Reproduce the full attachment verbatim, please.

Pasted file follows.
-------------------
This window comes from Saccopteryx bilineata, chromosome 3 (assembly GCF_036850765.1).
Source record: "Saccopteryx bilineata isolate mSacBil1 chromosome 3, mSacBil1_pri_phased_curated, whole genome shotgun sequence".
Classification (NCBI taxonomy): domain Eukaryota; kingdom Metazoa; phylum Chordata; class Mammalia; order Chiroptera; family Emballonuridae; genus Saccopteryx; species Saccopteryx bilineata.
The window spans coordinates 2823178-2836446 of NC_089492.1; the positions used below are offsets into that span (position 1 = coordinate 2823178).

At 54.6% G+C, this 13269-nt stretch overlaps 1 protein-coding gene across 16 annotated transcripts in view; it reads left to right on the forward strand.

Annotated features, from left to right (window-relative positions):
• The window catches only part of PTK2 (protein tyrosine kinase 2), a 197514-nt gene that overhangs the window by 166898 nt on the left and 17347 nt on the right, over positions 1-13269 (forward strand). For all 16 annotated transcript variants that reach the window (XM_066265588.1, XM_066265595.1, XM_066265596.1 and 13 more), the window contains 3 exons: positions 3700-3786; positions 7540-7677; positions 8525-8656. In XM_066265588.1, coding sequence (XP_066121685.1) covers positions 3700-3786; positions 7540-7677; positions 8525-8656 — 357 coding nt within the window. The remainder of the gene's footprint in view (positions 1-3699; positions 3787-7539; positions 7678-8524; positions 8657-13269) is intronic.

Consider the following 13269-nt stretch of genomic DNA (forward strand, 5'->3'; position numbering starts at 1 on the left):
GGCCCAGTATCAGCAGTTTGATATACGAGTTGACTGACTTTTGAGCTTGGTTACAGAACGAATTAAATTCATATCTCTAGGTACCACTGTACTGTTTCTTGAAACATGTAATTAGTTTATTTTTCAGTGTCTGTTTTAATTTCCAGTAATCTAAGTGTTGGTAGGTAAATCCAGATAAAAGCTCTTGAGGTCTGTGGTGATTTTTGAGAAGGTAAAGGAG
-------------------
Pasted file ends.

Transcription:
This window comes from Saccopteryx bilineata, chromosome 3 (assembly GCF_036850765.1).
Source record: "Saccopteryx bilineata isolate mSacBil1 chromosome 3, mSacBil1_pri_phased_curated, whole genome shotgun sequence".
Classification (NCBI taxonomy): domain Eukaryota; kingdom Metazoa; phylum Chordata; class Mammalia; order Chiroptera; family Emballonuridae; genus Saccopteryx; species Saccopteryx bilineata.
The window spans coordinates 2823178-2836446 of NC_089492.1; the positions used below are offsets into that span (position 1 = coordinate 2823178).

At 54.6% G+C, this 13269-nt stretch overlaps 1 protein-coding gene across 16 annotated transcripts in view; it reads left to right on the forward strand.

Annotated features, from left to right (window-relative positions):
• The window catches only part of PTK2 (protein tyrosine kinase 2), a 197514-nt gene that overhangs the window by 166898 nt on the left and 17347 nt on the right, over positions 1-13269 (forward strand). For all 16 annotated transcript variants that reach the window (XM_066265588.1, XM_066265595.1, XM_066265596.1 and 13 more), the window contains 3 exons: positions 3700-3786; positions 7540-7677; positions 8525-8656. In XM_066265588.1, coding sequence (XP_066121685.1) covers positions 3700-3786; positions 7540-7677; positions 8525-8656 — 357 coding nt within the window. The remainder of the gene's footprint in view (positions 1-3699; positions 3787-7539; positions 7678-8524; positions 8657-13269) is intronic.

Consider the following 13269-nt stretch of genomic DNA (forward strand, 5'->3'; position numbering starts at 1 on the left):
GGCCCAGTATCAGCAGTTTGATATACGAGTTGACTGACTTTTGAGCTTGGTTACAGAACGAATTAAATTCATATCTCTAGGTACCACTGTACTGTTTCTTGAAACATGTAATTAGTTTATTTTTCAGTGTCTGTTTTAATTTCCAGTAATCTAAGTGTTGGTAGGTAAATCCAGATAAAAGCTCTTGAGGTCTGTGGTGATTTTTGAGAAGGTAAAGGAG